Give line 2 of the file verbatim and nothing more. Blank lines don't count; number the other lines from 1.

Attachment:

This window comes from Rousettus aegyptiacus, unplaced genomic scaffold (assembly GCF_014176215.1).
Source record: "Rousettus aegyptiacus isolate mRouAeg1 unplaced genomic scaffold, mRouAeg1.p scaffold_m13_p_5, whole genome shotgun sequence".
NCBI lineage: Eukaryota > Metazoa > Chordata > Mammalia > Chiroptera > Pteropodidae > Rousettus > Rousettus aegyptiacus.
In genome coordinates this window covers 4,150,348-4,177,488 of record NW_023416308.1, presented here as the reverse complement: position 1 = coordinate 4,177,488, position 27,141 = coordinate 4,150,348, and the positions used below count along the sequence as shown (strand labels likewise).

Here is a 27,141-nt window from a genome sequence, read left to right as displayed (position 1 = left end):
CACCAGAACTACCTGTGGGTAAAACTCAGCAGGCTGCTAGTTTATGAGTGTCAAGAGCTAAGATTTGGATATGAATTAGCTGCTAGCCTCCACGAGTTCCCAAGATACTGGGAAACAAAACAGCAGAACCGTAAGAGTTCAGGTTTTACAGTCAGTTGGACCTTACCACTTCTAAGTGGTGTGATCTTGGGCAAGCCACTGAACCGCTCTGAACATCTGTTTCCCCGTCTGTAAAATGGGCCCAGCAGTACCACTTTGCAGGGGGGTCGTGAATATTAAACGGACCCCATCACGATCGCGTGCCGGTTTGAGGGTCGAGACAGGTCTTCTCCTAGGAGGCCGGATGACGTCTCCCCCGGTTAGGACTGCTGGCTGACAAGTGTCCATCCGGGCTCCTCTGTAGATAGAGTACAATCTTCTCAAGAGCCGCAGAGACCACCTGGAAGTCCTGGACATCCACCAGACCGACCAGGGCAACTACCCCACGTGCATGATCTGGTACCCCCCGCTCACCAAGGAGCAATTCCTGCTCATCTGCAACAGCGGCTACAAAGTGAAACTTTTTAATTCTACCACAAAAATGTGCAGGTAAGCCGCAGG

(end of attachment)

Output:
Source record: "Rousettus aegyptiacus isolate mRouAeg1 unplaced genomic scaffold, mRouAeg1.p scaffold_m13_p_5, whole genome shotgun sequence".